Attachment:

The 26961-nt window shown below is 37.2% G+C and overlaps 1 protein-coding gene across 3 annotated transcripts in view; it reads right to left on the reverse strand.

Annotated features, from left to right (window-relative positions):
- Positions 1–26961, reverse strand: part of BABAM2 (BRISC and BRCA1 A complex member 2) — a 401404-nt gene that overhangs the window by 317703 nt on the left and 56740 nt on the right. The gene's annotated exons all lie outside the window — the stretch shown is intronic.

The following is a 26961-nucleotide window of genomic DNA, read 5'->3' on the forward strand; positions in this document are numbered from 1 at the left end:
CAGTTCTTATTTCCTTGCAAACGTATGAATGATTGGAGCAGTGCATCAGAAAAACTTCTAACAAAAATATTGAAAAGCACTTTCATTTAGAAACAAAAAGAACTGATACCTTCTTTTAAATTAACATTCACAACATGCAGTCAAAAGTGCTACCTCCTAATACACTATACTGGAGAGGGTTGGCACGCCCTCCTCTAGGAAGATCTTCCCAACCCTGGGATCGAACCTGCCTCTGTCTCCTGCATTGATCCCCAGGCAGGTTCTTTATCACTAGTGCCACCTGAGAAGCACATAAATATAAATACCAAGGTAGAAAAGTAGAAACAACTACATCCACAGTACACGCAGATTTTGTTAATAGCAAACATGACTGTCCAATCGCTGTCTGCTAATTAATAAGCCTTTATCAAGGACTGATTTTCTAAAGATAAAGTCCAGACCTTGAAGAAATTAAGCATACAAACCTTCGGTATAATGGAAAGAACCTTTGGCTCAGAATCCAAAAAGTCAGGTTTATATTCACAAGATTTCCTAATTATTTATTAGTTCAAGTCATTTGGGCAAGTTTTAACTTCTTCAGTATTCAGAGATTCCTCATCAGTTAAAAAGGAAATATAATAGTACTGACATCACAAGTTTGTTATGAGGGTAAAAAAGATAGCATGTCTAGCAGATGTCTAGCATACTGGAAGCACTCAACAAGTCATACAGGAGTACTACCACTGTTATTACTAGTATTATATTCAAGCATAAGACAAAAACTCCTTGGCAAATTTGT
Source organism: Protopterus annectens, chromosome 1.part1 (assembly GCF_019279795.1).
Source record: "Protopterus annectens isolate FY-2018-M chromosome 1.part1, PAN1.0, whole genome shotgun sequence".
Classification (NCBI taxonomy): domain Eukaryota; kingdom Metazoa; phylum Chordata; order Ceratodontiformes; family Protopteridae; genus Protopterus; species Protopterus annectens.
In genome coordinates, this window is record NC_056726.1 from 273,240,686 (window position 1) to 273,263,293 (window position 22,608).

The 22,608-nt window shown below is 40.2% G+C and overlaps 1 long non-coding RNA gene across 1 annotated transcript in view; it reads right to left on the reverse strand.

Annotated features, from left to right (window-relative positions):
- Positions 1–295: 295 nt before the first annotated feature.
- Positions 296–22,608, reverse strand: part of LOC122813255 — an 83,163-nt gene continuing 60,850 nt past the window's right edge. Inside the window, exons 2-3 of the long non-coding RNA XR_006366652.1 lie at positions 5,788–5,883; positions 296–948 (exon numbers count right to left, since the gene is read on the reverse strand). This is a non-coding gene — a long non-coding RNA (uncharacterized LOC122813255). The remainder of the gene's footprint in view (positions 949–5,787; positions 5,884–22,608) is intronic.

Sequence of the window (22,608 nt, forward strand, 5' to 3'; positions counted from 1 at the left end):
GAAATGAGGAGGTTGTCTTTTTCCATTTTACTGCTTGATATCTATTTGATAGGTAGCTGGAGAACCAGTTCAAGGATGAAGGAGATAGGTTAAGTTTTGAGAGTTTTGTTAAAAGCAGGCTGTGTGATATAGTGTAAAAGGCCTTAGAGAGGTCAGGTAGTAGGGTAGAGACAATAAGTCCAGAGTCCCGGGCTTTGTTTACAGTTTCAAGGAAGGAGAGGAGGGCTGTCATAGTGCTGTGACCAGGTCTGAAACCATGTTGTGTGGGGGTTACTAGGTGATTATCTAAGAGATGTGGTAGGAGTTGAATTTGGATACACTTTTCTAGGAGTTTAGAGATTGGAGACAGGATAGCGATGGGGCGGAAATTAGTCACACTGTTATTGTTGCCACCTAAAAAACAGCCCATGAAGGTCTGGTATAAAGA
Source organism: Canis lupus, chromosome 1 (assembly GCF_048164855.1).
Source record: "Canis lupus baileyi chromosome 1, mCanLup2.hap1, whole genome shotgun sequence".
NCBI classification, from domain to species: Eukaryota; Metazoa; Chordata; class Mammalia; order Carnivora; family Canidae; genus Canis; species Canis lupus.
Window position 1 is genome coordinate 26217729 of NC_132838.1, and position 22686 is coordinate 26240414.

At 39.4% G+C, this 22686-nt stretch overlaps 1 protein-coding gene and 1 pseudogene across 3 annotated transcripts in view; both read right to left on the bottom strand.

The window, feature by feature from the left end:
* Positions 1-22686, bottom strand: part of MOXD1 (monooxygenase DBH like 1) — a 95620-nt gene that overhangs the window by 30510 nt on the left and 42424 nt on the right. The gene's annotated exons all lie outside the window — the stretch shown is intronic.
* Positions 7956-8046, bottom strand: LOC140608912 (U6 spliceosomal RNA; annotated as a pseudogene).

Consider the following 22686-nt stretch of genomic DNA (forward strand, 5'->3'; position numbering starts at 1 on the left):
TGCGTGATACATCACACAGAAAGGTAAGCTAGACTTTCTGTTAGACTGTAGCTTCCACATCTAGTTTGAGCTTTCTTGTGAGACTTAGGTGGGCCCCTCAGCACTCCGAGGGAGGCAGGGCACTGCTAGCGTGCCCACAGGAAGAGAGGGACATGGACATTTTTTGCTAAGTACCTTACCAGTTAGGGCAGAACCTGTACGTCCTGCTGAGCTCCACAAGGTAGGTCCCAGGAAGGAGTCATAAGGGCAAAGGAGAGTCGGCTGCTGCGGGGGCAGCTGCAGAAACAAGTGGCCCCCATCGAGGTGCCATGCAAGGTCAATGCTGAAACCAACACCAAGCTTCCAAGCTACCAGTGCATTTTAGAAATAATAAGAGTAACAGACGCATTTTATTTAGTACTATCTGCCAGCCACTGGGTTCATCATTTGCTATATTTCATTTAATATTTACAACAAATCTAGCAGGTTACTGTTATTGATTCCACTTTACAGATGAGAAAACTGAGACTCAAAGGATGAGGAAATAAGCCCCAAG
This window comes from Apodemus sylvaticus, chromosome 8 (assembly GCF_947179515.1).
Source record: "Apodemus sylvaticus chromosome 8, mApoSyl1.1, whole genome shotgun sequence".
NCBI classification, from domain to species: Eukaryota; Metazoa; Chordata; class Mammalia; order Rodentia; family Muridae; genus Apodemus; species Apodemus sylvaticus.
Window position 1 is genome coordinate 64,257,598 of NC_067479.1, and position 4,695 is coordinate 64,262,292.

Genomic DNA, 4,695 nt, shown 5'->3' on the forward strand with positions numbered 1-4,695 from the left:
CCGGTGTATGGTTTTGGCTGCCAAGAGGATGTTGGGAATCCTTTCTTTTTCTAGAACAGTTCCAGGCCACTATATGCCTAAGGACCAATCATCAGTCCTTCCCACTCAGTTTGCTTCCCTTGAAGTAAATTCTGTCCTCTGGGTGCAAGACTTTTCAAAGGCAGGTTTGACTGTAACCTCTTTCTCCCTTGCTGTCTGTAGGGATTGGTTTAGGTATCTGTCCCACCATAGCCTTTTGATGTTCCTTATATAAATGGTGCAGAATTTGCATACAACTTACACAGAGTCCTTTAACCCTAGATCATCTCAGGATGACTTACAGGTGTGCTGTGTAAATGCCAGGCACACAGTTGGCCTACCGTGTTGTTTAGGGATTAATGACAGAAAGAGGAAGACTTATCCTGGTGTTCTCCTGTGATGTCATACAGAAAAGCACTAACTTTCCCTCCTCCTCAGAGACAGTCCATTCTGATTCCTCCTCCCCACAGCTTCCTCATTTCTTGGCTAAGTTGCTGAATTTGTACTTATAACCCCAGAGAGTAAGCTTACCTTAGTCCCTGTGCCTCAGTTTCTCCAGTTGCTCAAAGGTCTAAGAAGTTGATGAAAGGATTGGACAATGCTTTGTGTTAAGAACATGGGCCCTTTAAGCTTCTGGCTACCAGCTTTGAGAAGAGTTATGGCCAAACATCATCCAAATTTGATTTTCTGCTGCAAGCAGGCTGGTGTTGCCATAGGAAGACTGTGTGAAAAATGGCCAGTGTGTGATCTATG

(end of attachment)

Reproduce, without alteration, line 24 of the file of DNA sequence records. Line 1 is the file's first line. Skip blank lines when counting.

Consider the following 22686-nt stretch of genomic DNA (forward strand, 5'->3'; position numbering starts at 1 on the left):